Editorial

By O'Sullivan, Grace | New Zealand Journal of Occupational Therapy, September 2008 | Go to article overview

Editorial


O'Sullivan, Grace, New Zealand Journal of Occupational Therapy


Welcome to the September 2008 issue of The New Zealand Journal of Occupational Therapy. Many topics relevant to the advancement of occupational therapy have been covered in NZJOT in recent editions, including Occupational Therapy's place and purpose in aging New Zealand, Embracing diversity: Explaining the cultural dimensions of our occupational therapeutic selves, and Autonomy, accountability, and professional practice: Contemporary issues and challenges, to name a few. However, perhaps the greatest stride forward has been the increase in the number of research articles 'grounded in practice' that have been submitted for publication.

Developing evidence which underscores the role of occupation to health and well-being, and thereby the profession's place in the provision of health services, has helped to promote our unique knowledge while at the same time focusing on advances in clinical practice. The importance of providing evidence which enhances taken-for-granted knowledge cannot be overstated. Ultimately it may be used to improve quality of life for the many people we strive to serve. Keeping readers informed and up to date with new knowledge is the purpose of the Journal. If you have made a difference in your practice, via innovative practice, or if you have a story to tell, please share your knowledge and let others know.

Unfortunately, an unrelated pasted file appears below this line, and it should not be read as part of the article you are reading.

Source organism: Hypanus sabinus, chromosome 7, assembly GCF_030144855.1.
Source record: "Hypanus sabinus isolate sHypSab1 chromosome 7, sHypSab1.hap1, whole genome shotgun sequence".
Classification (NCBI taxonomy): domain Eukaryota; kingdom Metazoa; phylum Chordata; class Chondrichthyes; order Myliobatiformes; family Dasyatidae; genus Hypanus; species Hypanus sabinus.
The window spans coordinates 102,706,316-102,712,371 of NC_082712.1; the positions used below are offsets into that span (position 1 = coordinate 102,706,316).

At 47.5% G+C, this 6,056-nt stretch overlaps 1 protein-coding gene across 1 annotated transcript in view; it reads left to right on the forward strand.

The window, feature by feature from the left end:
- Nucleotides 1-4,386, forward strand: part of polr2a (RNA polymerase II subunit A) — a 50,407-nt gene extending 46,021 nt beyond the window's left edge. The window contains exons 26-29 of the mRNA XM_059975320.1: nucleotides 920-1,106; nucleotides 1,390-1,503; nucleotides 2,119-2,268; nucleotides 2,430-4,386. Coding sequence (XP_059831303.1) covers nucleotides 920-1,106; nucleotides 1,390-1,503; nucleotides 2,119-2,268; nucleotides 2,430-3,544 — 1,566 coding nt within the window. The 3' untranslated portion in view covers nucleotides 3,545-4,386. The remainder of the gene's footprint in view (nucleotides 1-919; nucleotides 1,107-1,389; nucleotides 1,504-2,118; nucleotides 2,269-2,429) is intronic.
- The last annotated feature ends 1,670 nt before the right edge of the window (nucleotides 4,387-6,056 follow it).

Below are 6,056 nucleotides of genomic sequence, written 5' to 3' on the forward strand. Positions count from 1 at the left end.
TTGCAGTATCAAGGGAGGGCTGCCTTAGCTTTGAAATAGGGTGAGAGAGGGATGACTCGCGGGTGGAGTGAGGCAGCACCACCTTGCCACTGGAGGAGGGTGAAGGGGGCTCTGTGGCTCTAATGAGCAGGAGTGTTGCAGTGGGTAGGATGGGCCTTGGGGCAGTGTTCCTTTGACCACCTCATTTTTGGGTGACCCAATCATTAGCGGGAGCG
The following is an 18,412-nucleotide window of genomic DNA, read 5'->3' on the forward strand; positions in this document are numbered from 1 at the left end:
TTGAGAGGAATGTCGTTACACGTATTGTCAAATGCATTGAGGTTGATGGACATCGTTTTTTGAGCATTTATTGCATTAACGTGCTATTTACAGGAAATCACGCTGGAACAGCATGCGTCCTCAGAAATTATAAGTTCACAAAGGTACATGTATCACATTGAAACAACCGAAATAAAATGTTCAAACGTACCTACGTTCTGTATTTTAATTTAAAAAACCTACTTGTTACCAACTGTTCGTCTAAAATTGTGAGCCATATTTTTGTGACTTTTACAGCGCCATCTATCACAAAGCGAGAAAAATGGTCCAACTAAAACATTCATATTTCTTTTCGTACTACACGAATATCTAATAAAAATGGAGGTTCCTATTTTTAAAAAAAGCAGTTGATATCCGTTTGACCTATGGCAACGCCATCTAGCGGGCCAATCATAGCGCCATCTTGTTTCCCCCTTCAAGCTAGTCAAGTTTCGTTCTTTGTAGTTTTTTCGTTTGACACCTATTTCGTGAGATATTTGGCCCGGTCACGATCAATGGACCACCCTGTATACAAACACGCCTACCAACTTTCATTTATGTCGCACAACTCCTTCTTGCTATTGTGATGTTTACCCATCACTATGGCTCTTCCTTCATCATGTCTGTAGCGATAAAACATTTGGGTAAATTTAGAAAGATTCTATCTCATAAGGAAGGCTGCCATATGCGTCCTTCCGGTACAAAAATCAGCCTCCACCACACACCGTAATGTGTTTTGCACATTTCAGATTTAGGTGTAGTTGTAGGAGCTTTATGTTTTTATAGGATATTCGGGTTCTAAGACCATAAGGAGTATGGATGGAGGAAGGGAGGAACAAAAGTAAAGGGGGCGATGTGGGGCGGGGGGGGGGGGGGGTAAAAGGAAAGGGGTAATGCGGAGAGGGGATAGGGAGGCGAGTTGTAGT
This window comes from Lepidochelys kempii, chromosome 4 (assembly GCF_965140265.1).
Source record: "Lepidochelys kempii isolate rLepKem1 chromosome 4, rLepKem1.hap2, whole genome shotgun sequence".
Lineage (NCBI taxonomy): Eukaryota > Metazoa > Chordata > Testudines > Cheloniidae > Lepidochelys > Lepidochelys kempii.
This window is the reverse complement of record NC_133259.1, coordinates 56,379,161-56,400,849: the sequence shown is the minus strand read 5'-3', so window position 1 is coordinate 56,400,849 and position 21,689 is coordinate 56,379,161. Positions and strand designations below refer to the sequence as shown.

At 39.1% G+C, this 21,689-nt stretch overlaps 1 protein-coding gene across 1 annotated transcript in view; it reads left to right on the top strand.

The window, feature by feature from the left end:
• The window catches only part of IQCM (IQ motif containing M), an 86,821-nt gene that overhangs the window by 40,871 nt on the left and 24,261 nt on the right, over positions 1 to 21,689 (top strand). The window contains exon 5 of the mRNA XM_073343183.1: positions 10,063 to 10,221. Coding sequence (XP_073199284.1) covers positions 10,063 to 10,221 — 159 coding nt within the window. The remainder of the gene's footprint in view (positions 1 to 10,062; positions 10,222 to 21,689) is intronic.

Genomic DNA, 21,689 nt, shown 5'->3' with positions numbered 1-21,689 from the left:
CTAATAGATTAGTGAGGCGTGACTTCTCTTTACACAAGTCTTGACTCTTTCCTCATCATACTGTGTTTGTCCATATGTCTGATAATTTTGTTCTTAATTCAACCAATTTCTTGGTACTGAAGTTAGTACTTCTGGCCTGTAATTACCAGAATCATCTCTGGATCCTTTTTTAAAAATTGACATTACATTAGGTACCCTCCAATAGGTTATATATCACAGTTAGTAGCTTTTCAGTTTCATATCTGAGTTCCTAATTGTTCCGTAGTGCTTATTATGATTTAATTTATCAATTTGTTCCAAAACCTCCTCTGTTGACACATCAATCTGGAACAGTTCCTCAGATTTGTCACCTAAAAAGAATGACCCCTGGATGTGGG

This issue of the Journal is supported by an interesting selection of articles. The topics look back, forward, and broad side, at the diversity of occupational therapy in New Zealand. Glenda Schnell leads the way with a retrospective analysis of data. This research article looked at the effectiveness of occupational therapy services for young people in an inpatient mental health setting. Similarly, Luciana Blaga and Linda Robertson's research explored the challenges faced by occupational therapists working in acute care settings. …

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